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Comment from ParAvion on 3 December 2017 at 22:49

An idea could be to break up the country into numbered zones, as is the case in countries like the UK, Germany, New Zealand, and in Victoria, Australia... and in the case of OGF, Vodeo. Number each zone 1 through 9, then work out from there. Major national highways should have lower (one- or two-digit) numbers, while less important ones have higher numbers. You can even go one step further and break each zone down into ten again, and then again until you achieve optimum road numbering.

Let's look at Vodeo for an example. Cambria is assigned the number 3, meaning all highways originating there have to begin with that number. The A3/M3 is a major highway that runs west to Radern and the border with TA004. It is one of the country's most important highways, so it has a very low number. For the next level down, Cambria is divided into ten zones - 30 for Longlac, 31 for Crafers, 32 for Marazan, and so on through to 39 for Pentland. Each zone has a major regional highway, such as the B33 in Brynderwyn or the A37 in the east. Then we go one step further and find roads that roughly correspond to a north-south or west-east pattern - the C330 is to the west (and kind of north, at least on the mainland) of the C331, then to the east we find the C332.

If you can't neatly divide your country into nine zones, then you can either assign multiple areas to a number, or multiple numbers to an area (Queensboro is in both 5 and 6 because it's large and there are ten provinces). As for how to arrange the zones, that's up to you. In Germany and New Zealand, they are arranged by geographical location (in New Zealand, Northland and Auckland are 1, while Southland is 9); in the UK they are assigned based on their direction from London or Edinburgh.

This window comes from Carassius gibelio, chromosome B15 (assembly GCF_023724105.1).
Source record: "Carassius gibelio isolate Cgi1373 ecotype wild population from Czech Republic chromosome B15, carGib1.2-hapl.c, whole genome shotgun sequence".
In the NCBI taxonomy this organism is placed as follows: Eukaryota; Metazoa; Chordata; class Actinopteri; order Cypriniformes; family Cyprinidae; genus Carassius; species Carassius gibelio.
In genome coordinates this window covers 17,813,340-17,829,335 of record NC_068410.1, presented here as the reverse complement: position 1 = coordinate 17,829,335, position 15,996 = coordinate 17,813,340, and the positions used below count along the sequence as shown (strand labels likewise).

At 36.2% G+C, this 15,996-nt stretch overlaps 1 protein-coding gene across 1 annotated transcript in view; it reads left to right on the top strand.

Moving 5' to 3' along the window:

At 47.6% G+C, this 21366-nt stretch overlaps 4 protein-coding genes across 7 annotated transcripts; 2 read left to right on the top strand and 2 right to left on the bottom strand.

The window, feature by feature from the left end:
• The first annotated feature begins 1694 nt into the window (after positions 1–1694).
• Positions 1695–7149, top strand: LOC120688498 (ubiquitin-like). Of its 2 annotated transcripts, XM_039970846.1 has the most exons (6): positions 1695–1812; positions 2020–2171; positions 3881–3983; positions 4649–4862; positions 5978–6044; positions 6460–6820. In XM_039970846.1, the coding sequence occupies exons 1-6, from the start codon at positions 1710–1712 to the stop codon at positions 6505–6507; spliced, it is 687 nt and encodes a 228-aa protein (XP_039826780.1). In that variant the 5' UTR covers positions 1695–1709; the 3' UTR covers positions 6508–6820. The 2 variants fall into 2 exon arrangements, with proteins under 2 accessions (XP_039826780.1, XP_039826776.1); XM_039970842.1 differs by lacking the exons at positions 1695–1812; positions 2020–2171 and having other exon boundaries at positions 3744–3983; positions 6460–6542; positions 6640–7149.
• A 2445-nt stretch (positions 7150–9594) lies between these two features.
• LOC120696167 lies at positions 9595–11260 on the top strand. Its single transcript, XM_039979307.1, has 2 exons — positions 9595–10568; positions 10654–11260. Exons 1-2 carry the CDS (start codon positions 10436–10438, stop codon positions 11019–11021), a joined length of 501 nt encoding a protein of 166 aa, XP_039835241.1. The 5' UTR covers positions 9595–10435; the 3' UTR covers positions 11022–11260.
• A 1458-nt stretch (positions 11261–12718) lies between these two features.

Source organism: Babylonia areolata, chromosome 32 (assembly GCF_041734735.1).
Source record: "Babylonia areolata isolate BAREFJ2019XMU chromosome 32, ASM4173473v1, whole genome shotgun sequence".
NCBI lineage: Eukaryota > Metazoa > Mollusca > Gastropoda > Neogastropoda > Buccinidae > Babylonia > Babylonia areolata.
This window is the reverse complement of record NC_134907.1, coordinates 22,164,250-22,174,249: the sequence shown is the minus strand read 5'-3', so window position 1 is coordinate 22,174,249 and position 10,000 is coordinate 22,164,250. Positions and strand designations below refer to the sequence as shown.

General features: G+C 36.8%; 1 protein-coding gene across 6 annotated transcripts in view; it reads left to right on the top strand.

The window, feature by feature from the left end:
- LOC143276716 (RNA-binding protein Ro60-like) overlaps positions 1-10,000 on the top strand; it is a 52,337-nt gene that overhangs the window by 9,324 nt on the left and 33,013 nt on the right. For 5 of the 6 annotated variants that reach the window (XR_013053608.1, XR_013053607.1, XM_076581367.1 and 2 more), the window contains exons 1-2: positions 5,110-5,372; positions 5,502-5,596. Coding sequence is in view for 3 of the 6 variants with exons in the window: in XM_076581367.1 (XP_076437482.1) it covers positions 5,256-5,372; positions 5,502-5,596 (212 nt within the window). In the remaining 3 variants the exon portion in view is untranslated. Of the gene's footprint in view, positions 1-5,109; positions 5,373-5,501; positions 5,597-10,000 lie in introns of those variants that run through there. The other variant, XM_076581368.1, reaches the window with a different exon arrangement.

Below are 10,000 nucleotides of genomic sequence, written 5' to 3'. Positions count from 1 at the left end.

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Comment from CoffeeFaucet on 4 December 2017 at 05:49

I haven't tried any highway numbers yet, since I haven't built anything outside my capital city yet. I'm a big fan of doing odd numbers north-south and even numbers east-west, or the other way around. Of course, you have to use something that makes sense for the territory you have.

My territory (Concordia) is small and mostly rectangular. I definitely want to use the odd=N-S, even=E-W rule for highway numbers. I've thought about doing a grid or a grid-like system for the most important highways, and those may only go from 1 to 9. I haven't decided how to do highway numbers beyond that yet. It may be a while before I get to that point. I've also thought of lifting the A/B/M system from the UK, where the main roads are A highways, minor roads are B highways, and freeways are M highways. I like it better than the system in the US where Interstate 20 parallels US 80 - in my case M2 would parallel A2. Some Australian states add a C for tertiary roads. That's similar to the S/D/no letter system you have.

I highly recommend keeping a list of all the highway numbers and where they start and end. I keep lists of the streets in towns I've designed so I don't repeat street names.

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Comment from CoffeeFaucet on 4 December 2017 at 19:33

If you want to know how any place in the real world numbers their highways, Marcel Monterie's site has you covered.

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Comment from Alsatian on 27 January 2018 at 18:47

You could use some sort of system similar to the UK, by having different areas with different starting numbers.